It was recently revealed that County Board has agreed to trade county parkland to developer Penzance in exchange for a fire station to be incorporated as part of a mixed use office development at the WRAPS site in West Rosslyn. This deal was done in a secret Letter of Intent (LOI) in January 2013, the existence of which WRAPS itself had been ignorant till a couple of months ago.
Not only was this deal undertaken in a non-transparent manner, it also violates the County’s Natural Resources Management Plan, which mandates “zero-loss of County owned natural lands.”
There is also a serious question whether the deal is financially prudent. Consider that at 23 percent Arlington’s office vacancy rate is at an all time high. The Washington Business Journal reports a Rosslyn vacancy rate of 30.8 percent, with more than 2.7 million square feet of empty office space including a 35-story trophy office building at 1812 Moore Street that remains vacant a year and a half after construction.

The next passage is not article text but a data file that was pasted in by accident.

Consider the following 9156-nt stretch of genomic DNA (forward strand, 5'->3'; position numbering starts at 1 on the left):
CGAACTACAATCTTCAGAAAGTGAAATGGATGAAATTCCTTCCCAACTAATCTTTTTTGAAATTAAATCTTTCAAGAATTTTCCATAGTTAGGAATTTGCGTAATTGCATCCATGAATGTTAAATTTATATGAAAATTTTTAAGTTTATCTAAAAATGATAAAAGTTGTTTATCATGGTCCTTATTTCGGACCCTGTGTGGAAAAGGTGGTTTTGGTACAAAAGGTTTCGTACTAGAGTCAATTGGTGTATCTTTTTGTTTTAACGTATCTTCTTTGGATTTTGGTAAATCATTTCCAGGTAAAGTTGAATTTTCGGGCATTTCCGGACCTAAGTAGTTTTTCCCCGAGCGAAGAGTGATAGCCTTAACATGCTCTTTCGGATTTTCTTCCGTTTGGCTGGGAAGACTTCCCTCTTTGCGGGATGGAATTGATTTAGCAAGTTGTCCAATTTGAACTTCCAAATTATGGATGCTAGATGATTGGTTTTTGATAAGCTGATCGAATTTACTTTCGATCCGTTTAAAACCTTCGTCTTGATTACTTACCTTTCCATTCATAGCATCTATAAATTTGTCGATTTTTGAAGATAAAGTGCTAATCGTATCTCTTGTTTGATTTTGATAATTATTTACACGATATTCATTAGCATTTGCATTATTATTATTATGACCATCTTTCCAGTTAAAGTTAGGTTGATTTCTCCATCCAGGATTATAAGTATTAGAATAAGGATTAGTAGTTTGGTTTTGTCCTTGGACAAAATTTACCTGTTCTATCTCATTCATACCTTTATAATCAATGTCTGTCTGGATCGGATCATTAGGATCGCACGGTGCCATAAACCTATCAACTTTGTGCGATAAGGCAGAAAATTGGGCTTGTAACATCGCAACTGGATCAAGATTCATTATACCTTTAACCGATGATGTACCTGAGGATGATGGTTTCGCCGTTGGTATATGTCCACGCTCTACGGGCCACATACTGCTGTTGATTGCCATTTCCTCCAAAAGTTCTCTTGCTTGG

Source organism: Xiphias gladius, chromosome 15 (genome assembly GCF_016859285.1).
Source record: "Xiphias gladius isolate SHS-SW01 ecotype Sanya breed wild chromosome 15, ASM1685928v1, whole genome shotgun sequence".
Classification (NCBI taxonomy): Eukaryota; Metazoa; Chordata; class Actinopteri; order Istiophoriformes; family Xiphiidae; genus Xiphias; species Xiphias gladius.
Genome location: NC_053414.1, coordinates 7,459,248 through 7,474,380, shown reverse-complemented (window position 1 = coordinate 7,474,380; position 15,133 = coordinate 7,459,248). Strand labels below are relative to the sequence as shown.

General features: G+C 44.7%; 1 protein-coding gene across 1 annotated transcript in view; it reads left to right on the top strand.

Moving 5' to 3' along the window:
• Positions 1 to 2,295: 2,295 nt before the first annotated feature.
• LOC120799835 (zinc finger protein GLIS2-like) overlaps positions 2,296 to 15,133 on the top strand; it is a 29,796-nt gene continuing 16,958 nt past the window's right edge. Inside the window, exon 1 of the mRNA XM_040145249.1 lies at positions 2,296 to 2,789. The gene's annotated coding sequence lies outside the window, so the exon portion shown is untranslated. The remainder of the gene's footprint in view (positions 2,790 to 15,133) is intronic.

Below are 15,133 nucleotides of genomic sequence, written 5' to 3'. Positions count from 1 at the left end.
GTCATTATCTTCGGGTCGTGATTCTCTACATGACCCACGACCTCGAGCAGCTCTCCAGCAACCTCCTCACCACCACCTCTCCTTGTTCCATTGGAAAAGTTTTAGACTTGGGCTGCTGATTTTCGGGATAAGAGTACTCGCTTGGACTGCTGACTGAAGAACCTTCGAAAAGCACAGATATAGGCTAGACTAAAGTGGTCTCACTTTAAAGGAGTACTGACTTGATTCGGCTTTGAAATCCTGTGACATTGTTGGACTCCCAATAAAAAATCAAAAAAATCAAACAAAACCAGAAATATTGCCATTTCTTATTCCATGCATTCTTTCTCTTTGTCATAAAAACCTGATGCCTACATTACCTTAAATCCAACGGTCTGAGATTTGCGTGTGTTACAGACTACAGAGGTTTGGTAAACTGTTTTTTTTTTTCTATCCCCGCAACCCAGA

Across the street from 1812 Moore two new office towers are going up that will glut Rosslyn with empty office space for years to come. No prudent developer would construct office space in Rosslyn in the present bear real estate market.
The Planning Commission can’t tell developers what to do. But it can reject the WRAPS plan until it is amended to remove the provision that trades irreplaceable county parkland for a high rise development of questionable value to taxpayers and the County.
The Planning Commission shouldn’t worry that County Board might reject its advice. For if County Board goes ahead with the plan, it is likely that some of the office space constructed at the site of the park will remain unrented for years to come. If that occurs the developer might encounter problems financing the new fire station. In the face of this eventuality the Planning Commission would do well to wash its hands of the deal.